The Handmaids Tale is a dystopian novel by Margaret Atwood.
Published in 1985, it portrays the fictional society of Gilead, a totalitarian regime in the United States. Under a fundamentalist regime, the protagonist Offred is a handmaid serving a Commander and his wife, in an effort to repopulate the country devastated by war.
The protagonist, Offred gives her account of the society and her experience as a Handmaid. There is very little description of her surroundings or clothing and a large focus on her interactions with other Handmaids, the Commander and his wife. Attwood’s use of quotation marks to show characters direct speech is sporadic. This means additional attention is required to follow informative conversations. The book shows the strong religious morality underneath the society the Handmaids are in, often saying “Blessed be” in conversation. The setting appears bleak, with little decorative clothing or make-up and very few examples of the Handmaids personal character traits.
Published in 1985, during a period of Second-wave Feminism, there is a regressive account of Women’s Rights in Gilead. Issues such as Reproductive rights, legal inequalities, social inequalities and family are discussed throughout. While there is a Feminist undertone it lacks intersectionality, even disregarding it. Moira, Offred’s friend, says in Chapter 28 that “The balance of power was equal between women” and that this makes relationships “even” interactions. This opposes the intersectionality in Feminism that acknowledges disparities in the equality women of different races, religions and ethnicities.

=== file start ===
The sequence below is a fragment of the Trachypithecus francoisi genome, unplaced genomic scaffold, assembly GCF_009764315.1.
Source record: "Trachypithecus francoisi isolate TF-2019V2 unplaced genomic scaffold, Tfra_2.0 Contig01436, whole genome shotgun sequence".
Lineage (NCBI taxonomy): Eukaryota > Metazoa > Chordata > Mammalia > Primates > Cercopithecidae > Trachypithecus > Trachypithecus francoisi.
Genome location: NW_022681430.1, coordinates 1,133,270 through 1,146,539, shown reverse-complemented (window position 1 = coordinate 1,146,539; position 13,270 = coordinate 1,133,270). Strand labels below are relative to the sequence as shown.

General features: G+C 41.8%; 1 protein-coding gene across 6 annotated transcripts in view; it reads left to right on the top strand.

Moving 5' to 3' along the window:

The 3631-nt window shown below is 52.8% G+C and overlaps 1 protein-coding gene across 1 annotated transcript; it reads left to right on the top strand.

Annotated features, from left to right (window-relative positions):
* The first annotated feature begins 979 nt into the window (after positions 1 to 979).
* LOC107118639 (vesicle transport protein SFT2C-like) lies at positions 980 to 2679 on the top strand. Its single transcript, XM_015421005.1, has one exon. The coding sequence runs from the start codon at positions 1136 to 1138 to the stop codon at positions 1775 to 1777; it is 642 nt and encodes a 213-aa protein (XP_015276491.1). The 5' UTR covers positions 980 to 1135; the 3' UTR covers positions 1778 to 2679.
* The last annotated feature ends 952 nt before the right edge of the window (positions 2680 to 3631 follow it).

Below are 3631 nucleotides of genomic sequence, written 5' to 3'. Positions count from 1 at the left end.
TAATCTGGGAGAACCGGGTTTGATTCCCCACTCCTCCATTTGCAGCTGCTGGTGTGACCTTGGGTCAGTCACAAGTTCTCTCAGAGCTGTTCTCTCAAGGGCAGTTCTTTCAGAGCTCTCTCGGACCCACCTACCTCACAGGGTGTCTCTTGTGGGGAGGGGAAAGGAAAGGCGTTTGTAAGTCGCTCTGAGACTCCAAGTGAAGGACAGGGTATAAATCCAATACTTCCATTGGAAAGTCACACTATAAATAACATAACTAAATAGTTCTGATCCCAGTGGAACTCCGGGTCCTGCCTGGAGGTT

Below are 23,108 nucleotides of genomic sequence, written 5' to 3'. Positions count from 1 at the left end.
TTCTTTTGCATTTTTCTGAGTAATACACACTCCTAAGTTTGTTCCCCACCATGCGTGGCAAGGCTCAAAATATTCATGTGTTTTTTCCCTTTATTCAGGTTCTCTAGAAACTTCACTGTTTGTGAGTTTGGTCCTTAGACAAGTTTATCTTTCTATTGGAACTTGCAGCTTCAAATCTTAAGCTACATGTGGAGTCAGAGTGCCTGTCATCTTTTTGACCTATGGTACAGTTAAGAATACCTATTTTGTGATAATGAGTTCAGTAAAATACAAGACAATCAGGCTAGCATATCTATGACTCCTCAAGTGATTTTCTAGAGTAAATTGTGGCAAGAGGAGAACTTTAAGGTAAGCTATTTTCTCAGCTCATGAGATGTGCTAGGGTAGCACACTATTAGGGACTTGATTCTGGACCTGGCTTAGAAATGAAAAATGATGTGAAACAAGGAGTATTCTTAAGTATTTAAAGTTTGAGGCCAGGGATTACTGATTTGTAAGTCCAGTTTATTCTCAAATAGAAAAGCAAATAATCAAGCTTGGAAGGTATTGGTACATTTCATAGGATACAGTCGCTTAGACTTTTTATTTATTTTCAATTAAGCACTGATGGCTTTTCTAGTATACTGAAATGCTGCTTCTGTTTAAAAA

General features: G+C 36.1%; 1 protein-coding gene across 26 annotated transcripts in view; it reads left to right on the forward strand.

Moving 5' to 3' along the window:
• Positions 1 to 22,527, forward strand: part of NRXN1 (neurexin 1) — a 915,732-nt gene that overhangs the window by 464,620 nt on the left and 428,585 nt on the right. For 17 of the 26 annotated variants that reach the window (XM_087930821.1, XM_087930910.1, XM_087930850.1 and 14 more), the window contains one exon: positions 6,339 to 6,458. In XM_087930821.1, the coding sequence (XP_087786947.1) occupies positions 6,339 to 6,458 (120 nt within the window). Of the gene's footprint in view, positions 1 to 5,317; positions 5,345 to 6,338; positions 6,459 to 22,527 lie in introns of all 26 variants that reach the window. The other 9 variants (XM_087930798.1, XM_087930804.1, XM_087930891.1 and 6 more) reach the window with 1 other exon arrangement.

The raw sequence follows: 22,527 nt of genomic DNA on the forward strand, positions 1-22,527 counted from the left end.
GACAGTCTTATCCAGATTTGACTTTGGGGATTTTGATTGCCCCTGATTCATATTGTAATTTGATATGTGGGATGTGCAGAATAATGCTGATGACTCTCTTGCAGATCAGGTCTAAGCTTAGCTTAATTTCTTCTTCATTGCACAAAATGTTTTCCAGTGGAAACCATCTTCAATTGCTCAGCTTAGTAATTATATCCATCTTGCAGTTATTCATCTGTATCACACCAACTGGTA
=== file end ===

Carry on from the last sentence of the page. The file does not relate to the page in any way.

Offred’s personal life is not the focus of the book, it is mentioned that she has a young daughter whose whereabouts she does not know and was married to a man named Luke. In short flashbacks, she talks about her former life before the creation of Gilead and how she used to live. Despite this she does not provide context about how the previous society was overthrown and how the totalitarian state came to be. With no male main characters and few interactions with males apart from Nick, the experience of females is centred in the book. Definitely a Second-wave perspective of Feminism, without the deep analysis of male and female interaction and how this contributes to misogyny.